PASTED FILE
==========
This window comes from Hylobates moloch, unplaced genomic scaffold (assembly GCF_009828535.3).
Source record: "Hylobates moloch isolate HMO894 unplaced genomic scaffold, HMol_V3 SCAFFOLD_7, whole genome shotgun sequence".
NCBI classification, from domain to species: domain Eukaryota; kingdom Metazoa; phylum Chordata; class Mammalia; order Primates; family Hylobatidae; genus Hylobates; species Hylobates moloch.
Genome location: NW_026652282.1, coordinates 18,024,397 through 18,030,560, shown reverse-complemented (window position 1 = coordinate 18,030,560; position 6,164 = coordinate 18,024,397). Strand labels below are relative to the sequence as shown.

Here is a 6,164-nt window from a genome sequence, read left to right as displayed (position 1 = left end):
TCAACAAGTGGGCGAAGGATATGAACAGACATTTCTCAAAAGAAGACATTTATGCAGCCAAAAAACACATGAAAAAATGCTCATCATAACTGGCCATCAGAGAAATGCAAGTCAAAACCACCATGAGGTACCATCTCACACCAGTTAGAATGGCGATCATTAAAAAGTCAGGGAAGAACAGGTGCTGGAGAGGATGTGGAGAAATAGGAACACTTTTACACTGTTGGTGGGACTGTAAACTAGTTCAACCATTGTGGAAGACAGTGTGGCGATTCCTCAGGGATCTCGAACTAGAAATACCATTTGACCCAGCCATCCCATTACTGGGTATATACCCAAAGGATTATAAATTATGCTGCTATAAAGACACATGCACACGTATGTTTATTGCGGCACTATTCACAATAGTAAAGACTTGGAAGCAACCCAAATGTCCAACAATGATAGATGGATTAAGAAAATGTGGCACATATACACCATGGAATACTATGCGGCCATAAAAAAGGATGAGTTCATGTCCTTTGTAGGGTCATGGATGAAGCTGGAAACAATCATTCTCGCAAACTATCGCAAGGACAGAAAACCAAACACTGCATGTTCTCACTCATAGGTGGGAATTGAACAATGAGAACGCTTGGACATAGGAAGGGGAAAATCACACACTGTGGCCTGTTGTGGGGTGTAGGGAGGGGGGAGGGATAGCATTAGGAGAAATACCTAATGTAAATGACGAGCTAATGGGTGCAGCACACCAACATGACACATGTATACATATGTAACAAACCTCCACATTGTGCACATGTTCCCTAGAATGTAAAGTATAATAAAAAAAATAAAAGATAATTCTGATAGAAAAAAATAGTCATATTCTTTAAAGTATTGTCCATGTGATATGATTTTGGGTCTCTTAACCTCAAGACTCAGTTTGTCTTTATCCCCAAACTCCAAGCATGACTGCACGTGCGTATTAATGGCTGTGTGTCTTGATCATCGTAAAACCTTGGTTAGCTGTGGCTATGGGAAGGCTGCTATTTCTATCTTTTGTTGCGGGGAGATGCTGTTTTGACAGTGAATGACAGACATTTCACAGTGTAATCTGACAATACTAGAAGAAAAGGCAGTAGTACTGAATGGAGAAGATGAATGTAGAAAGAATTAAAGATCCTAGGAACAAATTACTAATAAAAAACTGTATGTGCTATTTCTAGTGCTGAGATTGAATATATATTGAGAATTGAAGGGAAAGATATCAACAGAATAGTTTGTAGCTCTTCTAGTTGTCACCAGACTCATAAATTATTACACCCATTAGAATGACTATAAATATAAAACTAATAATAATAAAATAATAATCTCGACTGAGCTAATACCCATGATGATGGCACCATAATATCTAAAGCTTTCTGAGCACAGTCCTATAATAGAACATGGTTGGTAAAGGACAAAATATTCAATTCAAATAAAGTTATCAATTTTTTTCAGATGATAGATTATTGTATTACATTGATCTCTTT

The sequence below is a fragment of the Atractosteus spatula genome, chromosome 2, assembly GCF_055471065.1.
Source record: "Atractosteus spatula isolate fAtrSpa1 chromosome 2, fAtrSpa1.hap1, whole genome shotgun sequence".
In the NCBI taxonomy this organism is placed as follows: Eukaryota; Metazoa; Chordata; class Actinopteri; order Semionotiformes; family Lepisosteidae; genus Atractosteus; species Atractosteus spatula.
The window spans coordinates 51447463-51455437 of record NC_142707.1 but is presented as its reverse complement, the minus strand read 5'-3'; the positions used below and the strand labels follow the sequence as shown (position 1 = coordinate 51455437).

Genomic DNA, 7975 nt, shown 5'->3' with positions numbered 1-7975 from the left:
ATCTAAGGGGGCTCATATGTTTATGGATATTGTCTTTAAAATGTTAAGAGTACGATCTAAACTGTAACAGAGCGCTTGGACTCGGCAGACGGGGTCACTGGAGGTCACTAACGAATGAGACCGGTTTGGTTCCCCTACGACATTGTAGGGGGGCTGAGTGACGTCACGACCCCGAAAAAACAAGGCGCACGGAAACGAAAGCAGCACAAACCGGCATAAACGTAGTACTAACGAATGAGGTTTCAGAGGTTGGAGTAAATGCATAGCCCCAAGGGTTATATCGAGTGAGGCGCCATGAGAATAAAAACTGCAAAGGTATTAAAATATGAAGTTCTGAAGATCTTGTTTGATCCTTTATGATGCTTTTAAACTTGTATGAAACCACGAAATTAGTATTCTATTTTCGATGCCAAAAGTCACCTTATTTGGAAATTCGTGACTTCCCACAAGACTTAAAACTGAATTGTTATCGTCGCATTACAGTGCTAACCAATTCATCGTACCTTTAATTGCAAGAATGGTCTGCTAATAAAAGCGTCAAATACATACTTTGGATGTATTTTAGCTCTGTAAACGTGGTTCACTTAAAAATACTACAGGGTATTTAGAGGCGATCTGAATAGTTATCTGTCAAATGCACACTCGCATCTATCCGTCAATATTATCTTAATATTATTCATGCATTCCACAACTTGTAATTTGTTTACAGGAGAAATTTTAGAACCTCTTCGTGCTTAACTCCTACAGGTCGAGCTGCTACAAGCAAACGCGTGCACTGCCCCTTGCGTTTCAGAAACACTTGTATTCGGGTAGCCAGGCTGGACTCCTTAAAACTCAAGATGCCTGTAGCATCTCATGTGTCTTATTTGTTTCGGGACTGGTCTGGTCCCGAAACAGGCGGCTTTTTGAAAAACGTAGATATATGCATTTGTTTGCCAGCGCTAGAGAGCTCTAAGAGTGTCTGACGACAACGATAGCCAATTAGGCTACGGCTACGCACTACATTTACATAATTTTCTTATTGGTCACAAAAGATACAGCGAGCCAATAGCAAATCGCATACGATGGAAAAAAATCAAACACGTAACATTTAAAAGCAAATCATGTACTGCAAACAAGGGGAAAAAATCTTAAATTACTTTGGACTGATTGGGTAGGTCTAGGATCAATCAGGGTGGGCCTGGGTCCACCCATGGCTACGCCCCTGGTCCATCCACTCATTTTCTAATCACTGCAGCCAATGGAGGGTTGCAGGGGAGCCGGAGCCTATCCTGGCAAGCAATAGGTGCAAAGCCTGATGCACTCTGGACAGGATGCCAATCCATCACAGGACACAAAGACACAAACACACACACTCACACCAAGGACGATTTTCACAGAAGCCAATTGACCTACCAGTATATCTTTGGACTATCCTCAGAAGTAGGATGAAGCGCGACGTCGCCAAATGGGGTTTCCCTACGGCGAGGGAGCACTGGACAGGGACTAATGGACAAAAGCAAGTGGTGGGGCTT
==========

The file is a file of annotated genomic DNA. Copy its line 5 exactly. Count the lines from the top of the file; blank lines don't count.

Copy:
Here is a 6,164-nt window from a genome sequence, read left to right as displayed (position 1 = left end):